The exposure of banks to different currencies especially off-balance sheet exposures is another challenge. In the past adventurism often went way beyond the dictates of prudence primarily on account of two factors. One, the pressure on managers to earn their bonuses and two, the fact that much can be hidden in off-balance sheet exposures.
The problem here is that the position is never static, so central banks will have to develop a ‘sixth sense' and learn to recognise warning signals keeping in mind intangible aspects such as the culture of different SIFs. A Citi or ICICI Bank, for instance, is quite different from a State Bank of India and that difference will need to be kept in mind by regulators.
The degree of interconnectedness of SIFs is another key indicator for measuring systemic importance. Bilateral interbank liabilities and system-wide aggregate exposures to particular counterparties are indicators of the inter-connectedness. Collection of such data is a challenge, but realisation by central banks of the importance of this is a first step.
Pre-crisis, off-balance sheet entities such as structured investment vehicles (SIVs) obscured the build-up of stresses in the financial system and exacerbated the problems when they had to be moved back onto banks' balance sheets.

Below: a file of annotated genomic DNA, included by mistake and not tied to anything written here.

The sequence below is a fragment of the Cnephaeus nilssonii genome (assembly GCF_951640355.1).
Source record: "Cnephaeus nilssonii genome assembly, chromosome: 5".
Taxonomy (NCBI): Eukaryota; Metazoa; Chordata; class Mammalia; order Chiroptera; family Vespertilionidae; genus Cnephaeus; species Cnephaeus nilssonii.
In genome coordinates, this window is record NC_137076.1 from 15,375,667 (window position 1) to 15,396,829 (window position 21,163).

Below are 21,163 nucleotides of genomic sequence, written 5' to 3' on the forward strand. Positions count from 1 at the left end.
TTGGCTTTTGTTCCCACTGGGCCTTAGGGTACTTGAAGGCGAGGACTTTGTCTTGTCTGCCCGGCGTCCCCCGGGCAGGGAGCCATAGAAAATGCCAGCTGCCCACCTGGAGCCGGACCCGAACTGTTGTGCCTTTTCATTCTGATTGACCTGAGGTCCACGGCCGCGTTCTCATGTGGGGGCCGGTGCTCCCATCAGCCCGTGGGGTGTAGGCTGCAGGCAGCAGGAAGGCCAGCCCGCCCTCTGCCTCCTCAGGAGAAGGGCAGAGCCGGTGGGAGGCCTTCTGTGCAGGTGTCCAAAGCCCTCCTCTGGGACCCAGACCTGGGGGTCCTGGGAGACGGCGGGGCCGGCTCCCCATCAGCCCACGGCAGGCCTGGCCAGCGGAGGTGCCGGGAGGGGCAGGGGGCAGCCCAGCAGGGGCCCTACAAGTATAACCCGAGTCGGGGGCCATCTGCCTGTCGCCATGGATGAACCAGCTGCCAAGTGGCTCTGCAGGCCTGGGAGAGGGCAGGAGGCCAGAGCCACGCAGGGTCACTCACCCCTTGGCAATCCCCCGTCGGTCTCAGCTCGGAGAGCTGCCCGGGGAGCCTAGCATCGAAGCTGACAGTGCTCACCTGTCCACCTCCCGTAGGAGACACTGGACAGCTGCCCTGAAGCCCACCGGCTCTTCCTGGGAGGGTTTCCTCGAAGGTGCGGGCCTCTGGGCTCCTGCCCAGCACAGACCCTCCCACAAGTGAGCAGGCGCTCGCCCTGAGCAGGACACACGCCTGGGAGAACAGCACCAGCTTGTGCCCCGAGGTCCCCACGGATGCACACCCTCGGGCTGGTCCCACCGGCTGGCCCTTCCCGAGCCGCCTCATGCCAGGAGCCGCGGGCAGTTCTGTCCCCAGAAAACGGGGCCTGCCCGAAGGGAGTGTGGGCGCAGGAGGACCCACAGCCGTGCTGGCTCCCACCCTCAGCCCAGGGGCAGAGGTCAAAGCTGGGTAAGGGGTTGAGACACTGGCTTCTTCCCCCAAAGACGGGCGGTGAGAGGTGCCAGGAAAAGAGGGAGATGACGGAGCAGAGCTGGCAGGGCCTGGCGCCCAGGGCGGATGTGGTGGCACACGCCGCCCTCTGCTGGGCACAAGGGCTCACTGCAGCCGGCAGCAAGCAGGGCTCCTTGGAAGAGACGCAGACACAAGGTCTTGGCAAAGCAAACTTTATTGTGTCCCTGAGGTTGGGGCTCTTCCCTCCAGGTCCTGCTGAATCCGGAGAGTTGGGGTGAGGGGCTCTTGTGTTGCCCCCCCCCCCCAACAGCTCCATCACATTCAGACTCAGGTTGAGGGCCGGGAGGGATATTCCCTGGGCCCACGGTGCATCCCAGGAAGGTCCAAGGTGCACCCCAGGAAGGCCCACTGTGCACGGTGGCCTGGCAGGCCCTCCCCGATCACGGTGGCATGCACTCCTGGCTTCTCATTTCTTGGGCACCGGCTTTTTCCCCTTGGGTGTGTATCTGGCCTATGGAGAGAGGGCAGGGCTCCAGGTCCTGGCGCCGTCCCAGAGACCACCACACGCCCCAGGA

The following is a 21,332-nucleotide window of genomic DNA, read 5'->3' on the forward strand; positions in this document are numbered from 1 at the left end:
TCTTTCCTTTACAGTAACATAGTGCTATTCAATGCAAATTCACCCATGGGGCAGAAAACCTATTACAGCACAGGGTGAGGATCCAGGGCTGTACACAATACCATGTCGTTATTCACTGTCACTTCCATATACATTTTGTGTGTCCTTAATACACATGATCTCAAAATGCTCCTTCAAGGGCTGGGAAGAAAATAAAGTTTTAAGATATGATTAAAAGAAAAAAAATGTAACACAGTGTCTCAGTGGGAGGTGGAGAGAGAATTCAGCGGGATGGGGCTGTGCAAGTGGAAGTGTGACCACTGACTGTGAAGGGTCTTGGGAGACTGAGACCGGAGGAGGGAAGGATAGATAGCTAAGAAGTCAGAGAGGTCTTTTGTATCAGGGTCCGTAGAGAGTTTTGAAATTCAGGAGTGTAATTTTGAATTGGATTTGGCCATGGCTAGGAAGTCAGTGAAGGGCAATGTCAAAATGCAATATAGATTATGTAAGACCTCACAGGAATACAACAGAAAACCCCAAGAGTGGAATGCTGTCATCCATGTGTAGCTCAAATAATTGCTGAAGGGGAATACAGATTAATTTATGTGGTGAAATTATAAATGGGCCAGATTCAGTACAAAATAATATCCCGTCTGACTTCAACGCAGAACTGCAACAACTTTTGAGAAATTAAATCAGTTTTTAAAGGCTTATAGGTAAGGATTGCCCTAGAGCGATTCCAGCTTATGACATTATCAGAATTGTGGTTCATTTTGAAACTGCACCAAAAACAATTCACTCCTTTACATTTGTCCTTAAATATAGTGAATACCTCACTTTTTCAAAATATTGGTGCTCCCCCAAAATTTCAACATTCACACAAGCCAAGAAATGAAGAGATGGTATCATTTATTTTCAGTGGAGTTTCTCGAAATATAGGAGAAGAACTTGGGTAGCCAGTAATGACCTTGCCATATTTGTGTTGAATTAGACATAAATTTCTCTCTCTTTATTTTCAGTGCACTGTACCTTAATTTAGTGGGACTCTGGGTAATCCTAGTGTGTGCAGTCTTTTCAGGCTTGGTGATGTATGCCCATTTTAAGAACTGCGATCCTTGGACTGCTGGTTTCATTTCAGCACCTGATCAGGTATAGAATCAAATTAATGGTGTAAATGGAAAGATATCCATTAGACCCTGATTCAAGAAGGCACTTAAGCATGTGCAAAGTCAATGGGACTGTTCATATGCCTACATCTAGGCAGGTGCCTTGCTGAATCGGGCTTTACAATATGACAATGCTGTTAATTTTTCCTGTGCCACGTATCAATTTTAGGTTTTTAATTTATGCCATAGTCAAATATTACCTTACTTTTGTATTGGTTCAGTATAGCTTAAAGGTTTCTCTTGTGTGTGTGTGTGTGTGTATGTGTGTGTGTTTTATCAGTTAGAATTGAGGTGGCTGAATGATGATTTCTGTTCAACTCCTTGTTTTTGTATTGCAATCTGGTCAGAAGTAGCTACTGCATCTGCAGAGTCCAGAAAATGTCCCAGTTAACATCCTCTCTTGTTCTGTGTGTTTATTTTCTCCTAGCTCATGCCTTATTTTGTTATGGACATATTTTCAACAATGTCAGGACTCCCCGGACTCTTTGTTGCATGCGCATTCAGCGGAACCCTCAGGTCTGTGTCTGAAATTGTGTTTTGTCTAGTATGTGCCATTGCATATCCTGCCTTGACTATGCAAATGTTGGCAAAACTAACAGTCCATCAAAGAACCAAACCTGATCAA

Therefore, non-bank companies particularly, pension funds, insurance companies and large corporates — should not be excluded from systemic monitoring exercises.
NBFCs are now on the RBI's radar and the bank does identify systemically important NBFCs and subject them to closer monitoring. But not large corporates. Is it possible to monitor such companies? Is it necessary to bail out non-banks?
These are issues that are as yet unresolved. In the meanwhile even as central banks fill the information gaps identified by BIS they would do well to develop the skills needed to track and recognise warning signals. No amount of data can fill in for that!
What is true at the level of individual SIFs is also true at the national level. Statistics compiled by national authorities, the IMF, the OECD and the BIS do not provide a complete picture.
For example, the flow of funds statistics, the balance of payments statistics, the IMF's Coordinated Portfolio Investment Survey and the BIS locational banking statistics all rely on residencybased data. Such data are insufficient for identifying vulnerabilities in any particular consolidated national banking system.
Posted by Parthasarathi Kumar | 07 Jun, 2010